When it comes to homosexuality, for many people the recurring idea is that it’s something unnatural. But what does unnatural really mean? The definition of the term is something that goes against natural or human laws, especially in relation to morality.

Homosexuality is something that has always been  exclusively associated with human beings, their psyche and their behaviour. A male is born with a predisposition to mate with a female, since the aim is the reproduction of the species. This is something determined by nature. But is it really like this?

In the animal kingdom there are many examples of homosexuality that completely dismantle the theories that associate these practices with a purely cognitive trait of human beings. In fact, in some species, homosexuality represents an evolutionary advantage.

Scientific studies and references

In 1995, zoologist Konrad Lorenz published a study in which he studied the behaviour of 1,500 animal species. He observed that 450 of these exhibited sexual intercourse, courtship, emotional bonds, partnership and even child-rearing behaviour between homosexual individuals. From primates to intestinal parasites.

A decade later, a study conducted by Dr. Nathan Bailey at the University of California, published in Trends in Ecology & Evolution, confirmed that examples of sexual behaviour between same-sex individuals could be found in all species of the animal kingdom.

These behaviours were different for each species, but in most cases they were an advantageous, evolutionary mechanism. For example, in the case of dolphins, males use sex to bond  with other males and form alliances. In other species, such as fruit flies and insects in general, homosexuality occurs because of their inability to differentiate between sexes.

Giraffe Ithala KZN South Africa by Luca Galuzzi | [CC BY-SA 2.5]
Giraffe Ithala KZN South Africa by Luca Galuzzi | [CC BY-SA 2.5]

Gay geese and evolutionary theory

Geese are monogamous animals. They spend their lives with a single mate and only look for another if the first one dies. In Canada, according to some sources, up to 30% of these mates are homosexual.

The biologist Kurt Kotrschal, following on from the studies of Konrad Lorenz, has devoted many years to studying these animals. His research supports the idea that homosexuality is useful for the species. In 1963, Lorenz stated that male mates are more likely to occupy a higher level within geese colonies. This allows them to fertilise solitary females, while continuing with their same sex partners. This is one of the theories that reports the evolutionary advantage of homosexuality, but it is not the only one.

These studies explore the idea of homosexual behaviour as an evolutionary response to environmental changes. The environment is what determines these changes, driving species to change their sexual and affective behaviours.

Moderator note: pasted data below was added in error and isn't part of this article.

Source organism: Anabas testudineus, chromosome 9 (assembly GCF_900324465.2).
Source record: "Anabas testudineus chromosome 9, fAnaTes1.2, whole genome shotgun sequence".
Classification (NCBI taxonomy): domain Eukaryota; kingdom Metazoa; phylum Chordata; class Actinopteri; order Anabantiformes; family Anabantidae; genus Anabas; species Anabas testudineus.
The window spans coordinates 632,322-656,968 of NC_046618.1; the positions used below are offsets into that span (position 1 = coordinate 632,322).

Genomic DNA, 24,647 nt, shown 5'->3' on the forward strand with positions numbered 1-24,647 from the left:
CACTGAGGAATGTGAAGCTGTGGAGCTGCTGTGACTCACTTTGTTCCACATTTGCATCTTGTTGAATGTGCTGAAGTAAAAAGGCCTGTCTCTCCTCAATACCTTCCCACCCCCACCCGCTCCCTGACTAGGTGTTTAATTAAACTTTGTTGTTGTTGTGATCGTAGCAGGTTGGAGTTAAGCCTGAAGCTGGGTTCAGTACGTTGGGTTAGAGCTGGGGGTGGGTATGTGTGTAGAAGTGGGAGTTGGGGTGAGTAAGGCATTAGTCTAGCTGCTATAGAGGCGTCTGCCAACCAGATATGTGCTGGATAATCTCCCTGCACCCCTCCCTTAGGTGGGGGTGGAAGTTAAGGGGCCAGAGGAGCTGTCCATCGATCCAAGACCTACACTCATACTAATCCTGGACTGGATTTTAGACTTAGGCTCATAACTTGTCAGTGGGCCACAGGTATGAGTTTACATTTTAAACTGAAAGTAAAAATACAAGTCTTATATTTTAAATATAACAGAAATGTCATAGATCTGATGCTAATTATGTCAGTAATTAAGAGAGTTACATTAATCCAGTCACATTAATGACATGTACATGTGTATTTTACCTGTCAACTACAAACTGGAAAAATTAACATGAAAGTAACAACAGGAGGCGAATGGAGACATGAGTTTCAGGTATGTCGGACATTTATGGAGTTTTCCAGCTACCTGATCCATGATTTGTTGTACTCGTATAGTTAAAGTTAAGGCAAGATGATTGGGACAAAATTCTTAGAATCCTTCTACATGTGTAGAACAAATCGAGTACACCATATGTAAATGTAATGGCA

Pair of Canadian Geese (Branta canadensis) on the shore. By Ger Bosma Photos | Shutterstock.com
Pair of Canadian Geese (Branta canadensis) on the shore. By Ger Bosma Photos | Shutterstock.com

Other animals with homosexual behaviour

In the case of American bison, polecats or elephants, both males and females have been observed courting and mating with others the same sex. In the case of giraffes, 9 out of 10 couplings occur between males. Bonobos form matriarchal societies, where 60% of sexual relations occur between females. In lions, 8% of mating observed are among males, and in the case of dogs, numerous research studies affirm the existence of patterns of homosexual behaviour.

As for birds, all species that form parental relationships do so, to a greater or lesser extent, with members of the same sex. As many as a quarter of black swans are homosexual. Penguins have even struck up same-sex relationships in zoos in different parts of the world. Studies have shown that up to 85% of lesbian pairs are found in populations of western seagulls. And they’re not the only ones. Pigeons, vultures, ibis, lizards, sheep, macaques, hyenas, flies, dragonflies and countless other animal species are challenging the notion that homosexuality is “unnatural”.

Male Lions. By Laurence Barnes
Male Lions. By Laurence Barnes

The social taboo against science

It is interesting to note how the strong rejection of homosexuality by most societies throughout history has disadvantaged the emergence of a very different reality. A reality in which relationships between individuals of the same sex occur in all species and are part of their evolutionary development.

Thierry Lodé, a biologist specialising in animal sexuality, explains how the scientific community, influenced by the Judeo-Christian heritage, has for a long time viewed homosexual practices in animals as a pathology or disturbance.

In most cases, studies on this subject were avoided for fear of rejection by the scientific community and the wider social context marked by machismo and homophobia. Even today, it remains a taboo subject in many parts of the world where homosexuality is forbidden or even punishable by death.

Two wild adult African Penguins (Spheniscus demersus). By Andrew M. Allport | Shutterstock.com
Two wild adult African Penguins (Spheniscus demersus). By Andrew M. Allport | Shutterstock.com

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